RETREAT OF THE CHELSEA NATIVE. A couple of years ago, Richard Laermer, author of Native’s Guide to New York and president of RLM, publicist for much of New York’s cyberbusiness community, tried to abandon Chelsea and move to the defiled bucolic potato fields of the Hamptons full-time. The man he lives with reluctantly agreed and, after buying a place in Southampton, they downscaled into a one-bedroom rental on Seventh Avenue. “About five months later, we looked at each other and said, ‘Why am I working this hard to live in a tenement?'” said Mr. Laermer. So he told his broker he wanted a loft–but it had better not be in Chelsea, where he’d been living for 17 years, watching its transformation from an ill-lit, dangerous-seeming, semi-abandoned area to the pricy and teeming neighborhood of young professionals it is today. This loft, which is technically one block outside of Chelsea in south midtown, was the first place he saw. It’s in a six-story, 12-unit building. The seller, who was the apartment’s first owner, had renovated it, albeit not to Mr. Laermer’s standards (“The fixtures were very fratty”). It has 11 1/2-foot ceilings, original casement windows, one bedroom and a study. The only thing wrong with the building is the lobby, which “looks like a West L.A. drug den,” said Mr. Laermer, but the co-op board assured him that they planned to renovate it just as soon as they could get the several interior designers in the building to stop bickering over what should be done. Esthetic reservations aside, the couple bid successfully at the end of March and tried to speedily conclude the deal. But there were delays. “We lived at the Paramount Hotel for a week,” Mr. Laermer said. On July 8, three months into the odyssey, the deal finally closed. Mr. Laermer walked over to the empty apartment, sat in the Jacuzzi and breathed a sigh of relief. “We consider it beachfront property,” he said, referring to the West Side park currently being built, which promises a beach at 30th Street. But more immediately, it’s only 205 steps to his office. He counted. Broker: Bellmarc.
East 11th Street near Fifth Avenue
One-bed, one-bath, 2,100-square-foot prewar co-op.
Asking: $825,000. Selling: $795,000.
Maintenance: $808; 35 percent tax-deductible.
Time on the market: three months.
A GARDEN VARIETY REVIVAL. Eight years ago, this garden-level apartment, in a 27-foot-wide, 1848 Greek Revival town house, was bought by an artist. The artist just sold the apartment for $795,000, but not before making it her masterpiece. Before her, the owner had lived in this apartment for 50 years, and hadn’t opened the windows in 20; when the artist tried to let in a breeze, the windows just fell out. The ceilings had fallen in, there were gaping holes in the floor, and the back garden looked like something out of the House of Usher, according to broker Steven Hauser. Still, there were things worth fighting for: There are three fireplaces, none of which work, but there’s a beautiful marble mantel over the one in the living room; a big 40’s-era, glass-doored pantry; a grand dressing salon, a study and formal entrance foyer. There are french doors leading into the garden, which the artist plowed $20,000 worth of flowering plants into. She also replaced the casement windows that fell out. Her work done there, the artist jumped ship, moved out of town and is going on to her next artisan project. Broker: Susan Penzner Real Estate (Steven Hauser); Sotheby’s International Realty.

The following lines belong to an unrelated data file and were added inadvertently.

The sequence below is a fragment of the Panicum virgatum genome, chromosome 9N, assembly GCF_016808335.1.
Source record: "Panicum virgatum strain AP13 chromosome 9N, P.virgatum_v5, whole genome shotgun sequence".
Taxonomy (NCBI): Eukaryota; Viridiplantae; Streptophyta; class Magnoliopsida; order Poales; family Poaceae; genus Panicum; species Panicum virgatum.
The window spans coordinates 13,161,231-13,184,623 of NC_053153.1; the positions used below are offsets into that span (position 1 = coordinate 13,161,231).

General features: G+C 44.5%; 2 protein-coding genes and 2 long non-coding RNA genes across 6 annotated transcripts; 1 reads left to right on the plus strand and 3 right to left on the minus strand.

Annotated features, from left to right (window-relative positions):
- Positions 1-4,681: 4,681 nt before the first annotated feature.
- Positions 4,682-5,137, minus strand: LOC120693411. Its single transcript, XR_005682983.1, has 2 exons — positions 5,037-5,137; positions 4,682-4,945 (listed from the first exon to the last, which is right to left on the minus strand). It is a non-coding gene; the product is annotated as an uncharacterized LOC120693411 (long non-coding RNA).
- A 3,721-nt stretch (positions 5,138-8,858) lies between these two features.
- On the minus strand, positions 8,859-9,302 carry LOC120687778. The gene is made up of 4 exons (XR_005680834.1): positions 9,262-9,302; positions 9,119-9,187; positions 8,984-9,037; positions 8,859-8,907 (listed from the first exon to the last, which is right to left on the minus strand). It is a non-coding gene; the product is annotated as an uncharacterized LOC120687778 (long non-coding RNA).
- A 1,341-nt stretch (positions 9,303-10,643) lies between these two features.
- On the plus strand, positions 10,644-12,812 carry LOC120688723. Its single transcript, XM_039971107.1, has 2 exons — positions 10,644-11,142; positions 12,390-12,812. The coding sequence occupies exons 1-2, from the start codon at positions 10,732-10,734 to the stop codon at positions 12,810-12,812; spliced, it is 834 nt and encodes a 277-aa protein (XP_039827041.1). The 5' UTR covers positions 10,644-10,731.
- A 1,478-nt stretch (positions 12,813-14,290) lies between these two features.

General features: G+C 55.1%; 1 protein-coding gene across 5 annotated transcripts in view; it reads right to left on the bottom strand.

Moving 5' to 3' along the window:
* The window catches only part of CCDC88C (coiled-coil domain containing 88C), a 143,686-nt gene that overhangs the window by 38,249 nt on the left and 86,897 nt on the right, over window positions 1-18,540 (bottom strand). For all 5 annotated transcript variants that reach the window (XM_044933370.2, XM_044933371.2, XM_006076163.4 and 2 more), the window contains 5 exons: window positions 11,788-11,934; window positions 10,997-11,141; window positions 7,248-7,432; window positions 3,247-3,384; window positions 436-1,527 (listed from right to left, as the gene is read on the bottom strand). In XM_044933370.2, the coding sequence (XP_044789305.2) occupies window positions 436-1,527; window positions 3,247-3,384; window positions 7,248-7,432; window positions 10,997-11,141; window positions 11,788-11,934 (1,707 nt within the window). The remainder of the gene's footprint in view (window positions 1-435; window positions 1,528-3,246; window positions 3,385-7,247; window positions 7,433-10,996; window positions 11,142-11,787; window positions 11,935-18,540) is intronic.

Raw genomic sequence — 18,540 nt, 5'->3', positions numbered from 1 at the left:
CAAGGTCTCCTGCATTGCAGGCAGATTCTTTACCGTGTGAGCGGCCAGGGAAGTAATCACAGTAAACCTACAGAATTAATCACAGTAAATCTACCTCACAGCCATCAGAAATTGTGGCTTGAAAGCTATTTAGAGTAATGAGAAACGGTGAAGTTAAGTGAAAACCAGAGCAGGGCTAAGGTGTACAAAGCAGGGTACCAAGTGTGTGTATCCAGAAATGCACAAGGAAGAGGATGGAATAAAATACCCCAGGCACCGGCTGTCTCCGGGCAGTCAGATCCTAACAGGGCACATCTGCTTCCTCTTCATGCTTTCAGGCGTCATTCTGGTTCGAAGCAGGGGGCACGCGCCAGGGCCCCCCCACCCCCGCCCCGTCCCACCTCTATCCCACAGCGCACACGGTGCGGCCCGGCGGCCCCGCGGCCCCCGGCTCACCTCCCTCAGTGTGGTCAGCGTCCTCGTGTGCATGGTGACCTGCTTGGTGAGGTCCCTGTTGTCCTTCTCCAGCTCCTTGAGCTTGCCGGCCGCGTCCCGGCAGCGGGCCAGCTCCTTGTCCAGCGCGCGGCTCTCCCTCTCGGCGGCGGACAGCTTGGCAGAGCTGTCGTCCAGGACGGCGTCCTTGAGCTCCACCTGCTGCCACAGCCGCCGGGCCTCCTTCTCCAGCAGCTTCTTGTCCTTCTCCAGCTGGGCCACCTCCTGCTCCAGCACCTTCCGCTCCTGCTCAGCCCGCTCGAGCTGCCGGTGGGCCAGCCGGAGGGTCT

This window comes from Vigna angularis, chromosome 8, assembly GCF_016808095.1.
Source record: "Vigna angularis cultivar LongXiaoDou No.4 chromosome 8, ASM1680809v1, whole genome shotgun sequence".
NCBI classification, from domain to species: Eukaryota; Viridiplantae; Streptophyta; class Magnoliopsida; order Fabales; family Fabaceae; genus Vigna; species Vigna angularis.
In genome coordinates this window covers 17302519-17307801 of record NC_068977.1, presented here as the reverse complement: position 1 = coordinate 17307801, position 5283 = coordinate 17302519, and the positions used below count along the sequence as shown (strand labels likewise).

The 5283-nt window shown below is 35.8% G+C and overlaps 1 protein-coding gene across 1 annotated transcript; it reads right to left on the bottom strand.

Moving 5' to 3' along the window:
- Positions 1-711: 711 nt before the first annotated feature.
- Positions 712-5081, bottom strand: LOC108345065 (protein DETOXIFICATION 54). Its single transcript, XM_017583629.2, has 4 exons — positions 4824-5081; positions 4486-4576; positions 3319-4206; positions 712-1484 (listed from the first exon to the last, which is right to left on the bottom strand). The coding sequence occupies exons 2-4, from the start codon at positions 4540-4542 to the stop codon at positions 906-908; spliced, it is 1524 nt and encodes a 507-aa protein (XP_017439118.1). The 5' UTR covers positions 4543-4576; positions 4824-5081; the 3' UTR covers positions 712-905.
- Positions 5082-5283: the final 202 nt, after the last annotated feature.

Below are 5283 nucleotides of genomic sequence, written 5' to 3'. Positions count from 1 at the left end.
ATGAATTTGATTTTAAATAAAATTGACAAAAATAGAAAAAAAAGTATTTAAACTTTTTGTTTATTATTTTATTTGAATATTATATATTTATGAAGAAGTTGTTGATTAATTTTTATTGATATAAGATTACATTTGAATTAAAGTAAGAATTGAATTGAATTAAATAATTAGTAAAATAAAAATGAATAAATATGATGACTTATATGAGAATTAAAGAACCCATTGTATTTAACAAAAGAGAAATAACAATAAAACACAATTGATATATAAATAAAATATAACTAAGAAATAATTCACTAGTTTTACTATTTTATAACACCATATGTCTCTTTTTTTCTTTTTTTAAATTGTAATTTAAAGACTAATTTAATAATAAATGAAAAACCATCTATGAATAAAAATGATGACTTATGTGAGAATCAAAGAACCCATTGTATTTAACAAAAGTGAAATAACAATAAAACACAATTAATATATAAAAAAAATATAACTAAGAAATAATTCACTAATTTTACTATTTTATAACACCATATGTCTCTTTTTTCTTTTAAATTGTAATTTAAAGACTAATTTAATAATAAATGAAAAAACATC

45 West 10th Street (Peter Warren)
Four-bed, 2.5-bath, 2,400-square-foot postwar co-op.
Asking: $1.495 million. Selling: $1.495 million.
Charges: $2,700; 62 percent tax-deductible.
Time on the market: one week.
JUST SHOOT ME. The husband and wife who bought this penthouse are photographers: he of supermodels for W and other fashion magazines, she of objets d’art. And they’re planning to get the place ready for its close-up. They’ve hired architect West Chin of FTF Design Studio (broker Linda Gertler described him as “very hip”) to do a few cosmetic renovations: walls, floors, appliances and so on. In terms of decorations, the buyers will stick to “the warmth of country with lines of modernism,” said Mr. Chin. In September or October, they’ll bring their little girl, their dog and their furniture into the renovated pad. “She liked the fact that the [previous] owner, who was a psychologist, had brought up her family there. So the vibes were right,” said Ms. Gertler. Besides the ample space inside–this penthouse is a combination of two apartments that were joined in 1970–the photographers can also host chichi parties for fashion types on their 550-square-foot wraparound terrace with near-Parisian views of the surrounding rooftops between Fifth and Sixth avenues. Broker: Corcoran (Linda Gertler); Halstead (Andrew Phillips).
39 N. Moore Street
2,000-square-foot prewar condo loft.
ANOTHER TRIBECA TREMOR IN KEITEL VS. BRACCO. Harvey Keitel, the paunchy and often distressingly naked actor who helped make TriBeCa safe for the fabulous by moving into this duplex loft in 1994, has just sold the apartment for $901,500. The sellout came as part of the ongoing real estate dispute with his ex, Lorraine Bracco, with whom he broke up six years ago. The apartment has 1,400-square-feet of rooftop space and extensive outdoor plantings; its walk-in closet is said to be able to accommodate “two cars.” He paid $995,000 for it when it was new. On July 10, the Daily News ‘ Rush & Molloy reported that Mr. Keitel’s loft was being “transferred” to Ivan Boesky’s daughter, Marianne, who already owns a 2,000-square-foot loft in the building one floor below Mr. Keitel’s, for which she paid $795,000 in 1996. MTV Networks’ chief executive, Thomas Freston, owns a 2,800-square-foot apartment in the building, for which he paid $713,000 in 1994. Mr. Keitel currently resides on Franklin Street, although the Daily News has him moving to a $1.8 million, 4,500-square-foot loft on Hudson Street. His lawyer, John Vassallo, was not available for comment.